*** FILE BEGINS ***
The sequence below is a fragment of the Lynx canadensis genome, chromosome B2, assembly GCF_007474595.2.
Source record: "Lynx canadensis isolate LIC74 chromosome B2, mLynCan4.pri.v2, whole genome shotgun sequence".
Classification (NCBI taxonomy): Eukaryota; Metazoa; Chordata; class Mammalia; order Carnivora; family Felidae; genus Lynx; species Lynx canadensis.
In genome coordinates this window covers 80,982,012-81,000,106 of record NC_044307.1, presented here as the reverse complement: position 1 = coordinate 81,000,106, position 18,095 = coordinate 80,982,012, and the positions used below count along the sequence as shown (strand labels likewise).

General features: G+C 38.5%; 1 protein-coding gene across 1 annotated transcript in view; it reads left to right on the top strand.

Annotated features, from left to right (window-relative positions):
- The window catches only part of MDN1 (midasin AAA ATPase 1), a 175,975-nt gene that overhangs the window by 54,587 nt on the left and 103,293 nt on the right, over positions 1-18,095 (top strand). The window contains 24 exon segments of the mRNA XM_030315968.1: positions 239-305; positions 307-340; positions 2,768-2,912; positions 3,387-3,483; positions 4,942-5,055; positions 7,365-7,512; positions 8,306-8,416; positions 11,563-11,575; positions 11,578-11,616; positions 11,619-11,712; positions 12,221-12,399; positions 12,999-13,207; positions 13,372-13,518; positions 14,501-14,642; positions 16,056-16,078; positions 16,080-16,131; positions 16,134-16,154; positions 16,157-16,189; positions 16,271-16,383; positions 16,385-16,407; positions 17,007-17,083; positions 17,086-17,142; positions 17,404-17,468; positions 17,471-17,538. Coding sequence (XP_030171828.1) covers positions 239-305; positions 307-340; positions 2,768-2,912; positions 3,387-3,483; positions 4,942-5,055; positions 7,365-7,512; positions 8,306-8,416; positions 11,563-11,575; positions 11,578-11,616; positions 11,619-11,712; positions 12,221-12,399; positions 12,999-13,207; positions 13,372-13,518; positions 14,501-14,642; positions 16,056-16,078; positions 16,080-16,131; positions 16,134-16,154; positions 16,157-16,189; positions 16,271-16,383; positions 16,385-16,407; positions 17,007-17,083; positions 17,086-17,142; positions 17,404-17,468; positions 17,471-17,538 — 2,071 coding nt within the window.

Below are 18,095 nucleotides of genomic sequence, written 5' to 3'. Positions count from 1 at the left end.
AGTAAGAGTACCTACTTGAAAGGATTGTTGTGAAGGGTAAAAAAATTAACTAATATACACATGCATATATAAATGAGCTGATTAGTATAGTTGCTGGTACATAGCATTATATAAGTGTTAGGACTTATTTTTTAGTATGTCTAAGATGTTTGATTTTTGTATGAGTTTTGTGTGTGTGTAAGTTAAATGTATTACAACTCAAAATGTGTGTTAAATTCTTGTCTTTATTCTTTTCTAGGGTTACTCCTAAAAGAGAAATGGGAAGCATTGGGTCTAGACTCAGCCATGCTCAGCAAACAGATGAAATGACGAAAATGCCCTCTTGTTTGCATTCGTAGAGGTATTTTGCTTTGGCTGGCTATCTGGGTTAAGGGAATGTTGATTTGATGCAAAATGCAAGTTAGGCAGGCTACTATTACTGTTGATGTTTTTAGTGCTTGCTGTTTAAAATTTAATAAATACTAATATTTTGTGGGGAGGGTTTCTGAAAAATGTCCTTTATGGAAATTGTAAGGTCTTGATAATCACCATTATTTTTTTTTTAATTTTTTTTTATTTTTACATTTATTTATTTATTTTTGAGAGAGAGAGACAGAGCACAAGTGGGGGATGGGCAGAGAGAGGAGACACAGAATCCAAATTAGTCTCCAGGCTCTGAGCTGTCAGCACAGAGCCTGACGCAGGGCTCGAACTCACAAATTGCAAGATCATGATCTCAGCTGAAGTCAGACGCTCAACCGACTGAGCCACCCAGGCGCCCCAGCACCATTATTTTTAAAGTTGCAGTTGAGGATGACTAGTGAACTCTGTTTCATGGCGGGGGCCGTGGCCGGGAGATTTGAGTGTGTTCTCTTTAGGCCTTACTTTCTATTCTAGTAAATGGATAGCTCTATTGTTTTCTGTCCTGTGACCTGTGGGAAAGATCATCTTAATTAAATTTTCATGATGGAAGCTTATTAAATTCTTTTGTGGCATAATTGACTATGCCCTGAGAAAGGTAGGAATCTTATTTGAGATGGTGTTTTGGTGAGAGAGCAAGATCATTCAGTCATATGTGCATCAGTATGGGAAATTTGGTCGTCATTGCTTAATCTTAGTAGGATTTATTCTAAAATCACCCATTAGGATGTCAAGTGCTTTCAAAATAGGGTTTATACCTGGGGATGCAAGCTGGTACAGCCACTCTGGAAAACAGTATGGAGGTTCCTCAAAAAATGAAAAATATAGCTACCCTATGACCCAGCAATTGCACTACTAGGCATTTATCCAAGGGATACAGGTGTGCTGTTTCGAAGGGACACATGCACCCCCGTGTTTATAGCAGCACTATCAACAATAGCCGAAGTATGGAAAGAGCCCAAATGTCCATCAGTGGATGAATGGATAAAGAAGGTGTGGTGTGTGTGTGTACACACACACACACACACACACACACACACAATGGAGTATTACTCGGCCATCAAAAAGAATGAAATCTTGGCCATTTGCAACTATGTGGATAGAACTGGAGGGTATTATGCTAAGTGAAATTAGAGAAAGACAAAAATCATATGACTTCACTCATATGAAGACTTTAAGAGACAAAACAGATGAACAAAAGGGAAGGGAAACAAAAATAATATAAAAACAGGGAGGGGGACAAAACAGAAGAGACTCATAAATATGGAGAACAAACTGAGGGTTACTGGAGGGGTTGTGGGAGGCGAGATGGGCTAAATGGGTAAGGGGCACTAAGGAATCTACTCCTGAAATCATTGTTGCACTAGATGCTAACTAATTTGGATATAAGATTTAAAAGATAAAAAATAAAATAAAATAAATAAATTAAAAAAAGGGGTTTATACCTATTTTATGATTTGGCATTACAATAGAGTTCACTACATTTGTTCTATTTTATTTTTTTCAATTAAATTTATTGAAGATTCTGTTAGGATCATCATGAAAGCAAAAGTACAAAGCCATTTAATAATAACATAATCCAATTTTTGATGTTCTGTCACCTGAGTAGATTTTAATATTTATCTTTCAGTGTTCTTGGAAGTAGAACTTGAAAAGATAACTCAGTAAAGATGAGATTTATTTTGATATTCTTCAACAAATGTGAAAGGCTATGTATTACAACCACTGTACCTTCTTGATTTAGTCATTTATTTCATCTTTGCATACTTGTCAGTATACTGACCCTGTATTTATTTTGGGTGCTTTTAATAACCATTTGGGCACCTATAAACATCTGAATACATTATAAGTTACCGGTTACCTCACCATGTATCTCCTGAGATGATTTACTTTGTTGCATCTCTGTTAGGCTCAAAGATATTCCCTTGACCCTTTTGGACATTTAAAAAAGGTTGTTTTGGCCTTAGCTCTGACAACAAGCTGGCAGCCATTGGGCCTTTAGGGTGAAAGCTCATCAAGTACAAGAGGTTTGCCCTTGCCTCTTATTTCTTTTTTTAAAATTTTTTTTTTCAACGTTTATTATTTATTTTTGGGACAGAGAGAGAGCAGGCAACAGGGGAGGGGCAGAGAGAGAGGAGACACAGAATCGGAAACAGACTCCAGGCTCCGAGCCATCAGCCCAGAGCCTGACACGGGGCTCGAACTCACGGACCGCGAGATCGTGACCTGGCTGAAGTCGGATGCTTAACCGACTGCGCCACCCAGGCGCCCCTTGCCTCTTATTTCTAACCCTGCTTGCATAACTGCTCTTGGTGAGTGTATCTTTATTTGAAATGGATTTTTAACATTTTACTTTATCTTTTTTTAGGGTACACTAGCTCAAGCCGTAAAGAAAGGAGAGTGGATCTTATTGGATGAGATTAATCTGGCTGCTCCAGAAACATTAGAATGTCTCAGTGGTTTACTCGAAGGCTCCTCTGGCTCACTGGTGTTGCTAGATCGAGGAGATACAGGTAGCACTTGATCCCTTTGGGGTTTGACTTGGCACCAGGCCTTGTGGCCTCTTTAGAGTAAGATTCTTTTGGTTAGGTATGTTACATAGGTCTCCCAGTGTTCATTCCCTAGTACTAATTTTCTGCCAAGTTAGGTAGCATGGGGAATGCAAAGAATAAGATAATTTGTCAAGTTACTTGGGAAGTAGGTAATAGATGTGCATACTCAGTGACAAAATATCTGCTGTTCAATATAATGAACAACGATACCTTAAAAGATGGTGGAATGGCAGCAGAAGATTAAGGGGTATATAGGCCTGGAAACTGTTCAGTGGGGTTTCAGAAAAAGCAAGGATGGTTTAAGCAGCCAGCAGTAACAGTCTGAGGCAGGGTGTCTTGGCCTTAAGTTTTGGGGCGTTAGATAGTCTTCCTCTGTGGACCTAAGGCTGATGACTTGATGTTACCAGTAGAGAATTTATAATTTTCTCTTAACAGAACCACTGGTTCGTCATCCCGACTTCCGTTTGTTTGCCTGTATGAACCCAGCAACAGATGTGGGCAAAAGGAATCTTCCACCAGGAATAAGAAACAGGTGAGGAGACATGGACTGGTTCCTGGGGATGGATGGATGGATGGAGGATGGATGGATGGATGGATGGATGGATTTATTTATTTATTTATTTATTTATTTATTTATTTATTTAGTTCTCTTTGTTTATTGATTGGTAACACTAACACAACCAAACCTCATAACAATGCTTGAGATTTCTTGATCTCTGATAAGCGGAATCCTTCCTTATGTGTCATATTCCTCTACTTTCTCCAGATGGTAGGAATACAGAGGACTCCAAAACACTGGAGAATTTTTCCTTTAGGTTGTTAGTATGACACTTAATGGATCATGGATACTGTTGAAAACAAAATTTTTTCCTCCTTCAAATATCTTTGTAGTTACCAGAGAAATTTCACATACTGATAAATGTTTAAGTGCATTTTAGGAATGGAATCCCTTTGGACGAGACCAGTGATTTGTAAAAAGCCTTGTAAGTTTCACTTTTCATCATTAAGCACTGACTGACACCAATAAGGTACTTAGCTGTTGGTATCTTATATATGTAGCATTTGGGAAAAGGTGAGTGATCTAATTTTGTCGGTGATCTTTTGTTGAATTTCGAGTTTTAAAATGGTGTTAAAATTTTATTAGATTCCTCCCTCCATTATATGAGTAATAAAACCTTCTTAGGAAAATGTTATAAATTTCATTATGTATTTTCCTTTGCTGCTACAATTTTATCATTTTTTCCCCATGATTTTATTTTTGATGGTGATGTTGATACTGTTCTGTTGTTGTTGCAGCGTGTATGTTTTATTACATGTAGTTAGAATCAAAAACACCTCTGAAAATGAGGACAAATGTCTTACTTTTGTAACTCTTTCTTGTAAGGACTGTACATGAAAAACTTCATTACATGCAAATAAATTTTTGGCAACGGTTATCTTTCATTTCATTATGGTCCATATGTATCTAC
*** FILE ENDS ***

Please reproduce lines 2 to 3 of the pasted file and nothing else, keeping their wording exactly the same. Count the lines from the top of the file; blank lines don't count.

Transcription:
Source record: "Lynx canadensis isolate LIC74 chromosome B2, mLynCan4.pri.v2, whole genome shotgun sequence".
Classification (NCBI taxonomy): Eukaryota; Metazoa; Chordata; class Mammalia; order Carnivora; family Felidae; genus Lynx; species Lynx canadensis.